Human Services / Nonprofit Sector

Beyond the Bottom Line: The Ali Forney Center

March 4, 2019
Volunteers at The Ali Forney Center. There are seven people holding green totebags, and they are surrounded by boxes of supplies
NFF team members join other Ali Forney Center volunteers.

Returning from maternity leave in September, the very first borrower I was assigned was the Ali Forney Center (AFC). I quickly started to dig into the organization’s financials, put together a due diligence checklist, and started a list of questions.

I learned a lot about the organization on paper – but I only began to understand the true magnitude of their critical work with homeless LGBTQ youth when our lending team visited their drop-in center in Harlem. The building was hard to find given the lack of signage outside, which I later learned was intentional, to protect the privacy of their clients. AFC’s Director of Development, Alex Roque, told us the history: Ali Forney was an African-American, gender-nonconforming youth who was rejected by his family and fled his home at 13. He entered the foster care system, was bounced around to several homes, and was beaten and abused. From the age of 15 he lived on the streets and was a public advocate for the safety of homeless LGBT youth. At age 22, he was shot in the head and left for dead. His murder was never solved.

As a mother of two young kids, it was hard not to have a visceral reaction to hearing how a human being could be discarded by his own family and be safer on the streets than in the care of the people and institutions that supposedly exist to serve and protect him. I felt anger at the lack of justice for his murder, and an utter sadness at the price he paid for trying to live his life authentically. It made me think about my cousin who had recently come out as bisexual, to the surprise of our (very conservative Chinese) family. Unlike many of the youth AFC serves, at least my cousin’s financial independence meant that family acceptance or rejection wouldn’t determine his actual survival.  

AFC was founded in Ali’s memory in 2002 with six beds in a church basement. Today it’s the largest agency in the US dedicated to LGBTQ homeless youths, assisting nearly 1,400 youths each year through a 24-hour Drop-In Center that connects them with shelter, meals, showers, medical and mental health services, and job-readiness programs.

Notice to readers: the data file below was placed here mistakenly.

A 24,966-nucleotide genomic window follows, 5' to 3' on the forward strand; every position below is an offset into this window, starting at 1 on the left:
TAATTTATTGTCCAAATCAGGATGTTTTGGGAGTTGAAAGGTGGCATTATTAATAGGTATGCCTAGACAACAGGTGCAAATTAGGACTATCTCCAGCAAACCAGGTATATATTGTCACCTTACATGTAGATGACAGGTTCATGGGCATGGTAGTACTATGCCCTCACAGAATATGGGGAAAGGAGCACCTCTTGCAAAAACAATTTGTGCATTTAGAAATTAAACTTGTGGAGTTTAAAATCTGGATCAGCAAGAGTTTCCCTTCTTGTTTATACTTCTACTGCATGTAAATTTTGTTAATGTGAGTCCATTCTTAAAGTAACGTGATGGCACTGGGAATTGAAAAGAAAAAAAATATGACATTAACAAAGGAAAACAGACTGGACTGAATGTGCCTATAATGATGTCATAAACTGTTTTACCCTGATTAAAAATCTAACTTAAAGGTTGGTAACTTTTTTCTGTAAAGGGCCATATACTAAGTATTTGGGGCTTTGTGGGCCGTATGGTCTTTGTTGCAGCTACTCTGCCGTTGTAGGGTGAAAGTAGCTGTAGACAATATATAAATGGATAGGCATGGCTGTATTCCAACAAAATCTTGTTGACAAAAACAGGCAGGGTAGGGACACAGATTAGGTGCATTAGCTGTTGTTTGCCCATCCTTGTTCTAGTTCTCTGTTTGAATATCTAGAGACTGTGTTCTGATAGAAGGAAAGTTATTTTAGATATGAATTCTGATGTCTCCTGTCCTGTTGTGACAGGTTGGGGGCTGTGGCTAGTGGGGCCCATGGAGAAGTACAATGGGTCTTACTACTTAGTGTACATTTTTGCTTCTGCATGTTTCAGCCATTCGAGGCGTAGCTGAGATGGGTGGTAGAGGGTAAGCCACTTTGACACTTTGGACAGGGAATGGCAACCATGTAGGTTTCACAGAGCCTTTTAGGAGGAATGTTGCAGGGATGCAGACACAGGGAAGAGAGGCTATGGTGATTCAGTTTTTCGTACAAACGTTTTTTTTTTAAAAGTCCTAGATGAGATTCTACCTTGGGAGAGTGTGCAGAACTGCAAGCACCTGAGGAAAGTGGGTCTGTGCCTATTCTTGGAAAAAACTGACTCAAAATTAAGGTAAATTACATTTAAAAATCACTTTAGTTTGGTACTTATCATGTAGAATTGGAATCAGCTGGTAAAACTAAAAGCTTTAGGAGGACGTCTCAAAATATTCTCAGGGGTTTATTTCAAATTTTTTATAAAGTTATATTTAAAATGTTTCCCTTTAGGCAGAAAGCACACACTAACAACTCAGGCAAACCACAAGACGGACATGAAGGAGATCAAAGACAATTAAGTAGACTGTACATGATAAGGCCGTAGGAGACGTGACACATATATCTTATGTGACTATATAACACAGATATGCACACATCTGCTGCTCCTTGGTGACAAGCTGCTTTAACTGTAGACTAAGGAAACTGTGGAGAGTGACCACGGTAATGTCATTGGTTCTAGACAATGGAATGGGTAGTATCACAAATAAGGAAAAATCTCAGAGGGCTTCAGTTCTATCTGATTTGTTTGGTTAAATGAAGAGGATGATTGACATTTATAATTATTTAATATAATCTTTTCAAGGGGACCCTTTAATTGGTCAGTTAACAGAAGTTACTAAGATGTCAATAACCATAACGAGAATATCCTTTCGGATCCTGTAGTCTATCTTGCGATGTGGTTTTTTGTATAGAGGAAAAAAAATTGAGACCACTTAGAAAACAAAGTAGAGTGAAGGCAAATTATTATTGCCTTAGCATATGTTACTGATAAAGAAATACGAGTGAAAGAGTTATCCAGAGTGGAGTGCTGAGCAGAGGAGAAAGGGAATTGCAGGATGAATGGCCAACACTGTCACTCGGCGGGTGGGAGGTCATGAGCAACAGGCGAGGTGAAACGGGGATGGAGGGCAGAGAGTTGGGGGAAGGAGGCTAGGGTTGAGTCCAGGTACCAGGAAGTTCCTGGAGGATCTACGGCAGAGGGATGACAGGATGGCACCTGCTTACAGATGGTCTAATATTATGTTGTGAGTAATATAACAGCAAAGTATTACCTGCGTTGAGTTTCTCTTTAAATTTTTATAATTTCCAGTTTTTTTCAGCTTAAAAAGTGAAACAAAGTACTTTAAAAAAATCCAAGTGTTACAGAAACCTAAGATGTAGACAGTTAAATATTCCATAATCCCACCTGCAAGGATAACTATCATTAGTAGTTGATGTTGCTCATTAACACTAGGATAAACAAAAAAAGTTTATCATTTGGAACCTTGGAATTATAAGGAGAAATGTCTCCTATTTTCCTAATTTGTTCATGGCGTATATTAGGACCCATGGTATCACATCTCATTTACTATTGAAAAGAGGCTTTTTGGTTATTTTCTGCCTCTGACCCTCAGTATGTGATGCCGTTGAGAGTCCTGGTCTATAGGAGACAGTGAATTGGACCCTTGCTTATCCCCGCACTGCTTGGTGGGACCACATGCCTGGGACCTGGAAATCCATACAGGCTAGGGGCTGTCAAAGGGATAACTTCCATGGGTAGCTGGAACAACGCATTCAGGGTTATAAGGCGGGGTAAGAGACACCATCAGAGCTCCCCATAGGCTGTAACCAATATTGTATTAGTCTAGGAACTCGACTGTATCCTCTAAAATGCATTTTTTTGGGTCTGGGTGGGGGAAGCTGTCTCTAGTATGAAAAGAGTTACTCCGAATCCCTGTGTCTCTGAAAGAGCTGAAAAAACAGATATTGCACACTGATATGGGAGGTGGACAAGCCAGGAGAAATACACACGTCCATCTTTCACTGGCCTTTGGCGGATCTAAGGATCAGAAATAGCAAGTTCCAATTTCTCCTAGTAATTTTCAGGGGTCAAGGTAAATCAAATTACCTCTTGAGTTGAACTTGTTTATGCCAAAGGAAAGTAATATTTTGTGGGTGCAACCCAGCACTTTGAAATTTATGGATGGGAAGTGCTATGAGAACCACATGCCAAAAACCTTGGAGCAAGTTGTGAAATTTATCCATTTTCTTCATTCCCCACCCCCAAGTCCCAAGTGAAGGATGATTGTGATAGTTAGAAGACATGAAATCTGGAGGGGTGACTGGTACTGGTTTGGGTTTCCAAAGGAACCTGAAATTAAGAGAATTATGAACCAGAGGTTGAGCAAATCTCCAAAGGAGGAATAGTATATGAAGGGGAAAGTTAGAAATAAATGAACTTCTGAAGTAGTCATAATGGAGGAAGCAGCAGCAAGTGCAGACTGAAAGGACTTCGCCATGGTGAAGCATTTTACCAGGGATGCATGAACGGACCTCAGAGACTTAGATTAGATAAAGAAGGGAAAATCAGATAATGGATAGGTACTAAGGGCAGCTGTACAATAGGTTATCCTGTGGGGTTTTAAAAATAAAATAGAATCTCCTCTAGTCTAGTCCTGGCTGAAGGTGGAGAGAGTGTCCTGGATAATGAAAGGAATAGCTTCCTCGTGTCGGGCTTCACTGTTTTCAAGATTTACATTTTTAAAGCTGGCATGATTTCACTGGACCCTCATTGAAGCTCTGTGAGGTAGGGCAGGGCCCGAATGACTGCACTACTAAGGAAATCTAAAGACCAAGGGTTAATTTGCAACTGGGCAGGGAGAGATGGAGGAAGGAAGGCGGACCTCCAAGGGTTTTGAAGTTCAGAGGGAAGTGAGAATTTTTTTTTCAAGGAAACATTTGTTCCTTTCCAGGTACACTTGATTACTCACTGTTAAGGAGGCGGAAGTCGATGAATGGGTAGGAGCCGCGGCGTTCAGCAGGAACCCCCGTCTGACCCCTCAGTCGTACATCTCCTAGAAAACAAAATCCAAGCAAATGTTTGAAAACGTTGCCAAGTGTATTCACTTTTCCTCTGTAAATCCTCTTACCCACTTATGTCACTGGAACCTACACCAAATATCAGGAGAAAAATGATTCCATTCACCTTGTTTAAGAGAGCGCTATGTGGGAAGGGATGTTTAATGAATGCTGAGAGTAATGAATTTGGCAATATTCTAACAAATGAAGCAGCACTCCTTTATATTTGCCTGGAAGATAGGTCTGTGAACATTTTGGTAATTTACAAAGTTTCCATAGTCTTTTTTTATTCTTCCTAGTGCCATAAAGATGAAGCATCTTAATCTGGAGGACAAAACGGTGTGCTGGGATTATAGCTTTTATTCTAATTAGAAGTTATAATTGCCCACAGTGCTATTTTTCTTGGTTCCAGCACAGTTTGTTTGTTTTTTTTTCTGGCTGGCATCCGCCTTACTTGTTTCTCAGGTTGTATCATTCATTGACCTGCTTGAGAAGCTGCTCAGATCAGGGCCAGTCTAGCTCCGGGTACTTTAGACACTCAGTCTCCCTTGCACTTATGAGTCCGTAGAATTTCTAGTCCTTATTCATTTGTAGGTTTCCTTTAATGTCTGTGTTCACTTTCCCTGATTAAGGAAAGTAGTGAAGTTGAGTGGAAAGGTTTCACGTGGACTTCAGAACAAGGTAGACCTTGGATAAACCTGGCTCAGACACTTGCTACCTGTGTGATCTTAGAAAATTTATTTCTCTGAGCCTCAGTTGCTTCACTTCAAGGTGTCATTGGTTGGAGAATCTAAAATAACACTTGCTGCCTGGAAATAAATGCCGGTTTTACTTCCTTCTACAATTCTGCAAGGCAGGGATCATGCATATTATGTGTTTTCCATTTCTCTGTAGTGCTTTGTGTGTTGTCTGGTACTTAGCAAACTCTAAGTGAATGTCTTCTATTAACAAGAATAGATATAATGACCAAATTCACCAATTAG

NFF supports AFC through a $1.5 million line of credit to help smooth out the organization’s cash flow due to delays in government reimbursements. But I knew that simply underwriting a line of credit was not enough for me, so I embarked on myriad volunteer efforts with AFC. Along with two colleagues, I participated in a speed-dating career event where I expected to talk about community finance to young people unclear about their futures and in search of guidance. To my surprise, the young people we met were all so full of life, vision, and eagerness to achieve their dreams. I left feeling that any advice I had offered them paled in comparison to the inspiration I took from their tenacity and hope even in the face of so many life challenges.

Next, I went with two colleagues and my 7-year-old daughter to stuff holiday gift bags for the 158 young people who spent Christmas Eve in AFC’s care. Generous gifts from corporate donors went into customized bags for each shelter or transitional housing building; everything was thoughtfully planned out, with great holiday spirit. And since AFC is always looking for clothing donations, especially business attire for job seekers, I reached out to my New York colleagues and, in a great demonstration of NFF’s Generosity of Spirit value, we collected five large bags of clothing in just a few weeks.

I am so inspired by the courage of the youth AFC serves, who decide to live as their true selves despite great risks and challenges. I am grateful for organizations like AFC that support them on the road to becoming independent and self-sufficient adults. It’s the same thing I aspire to do for my kids. 

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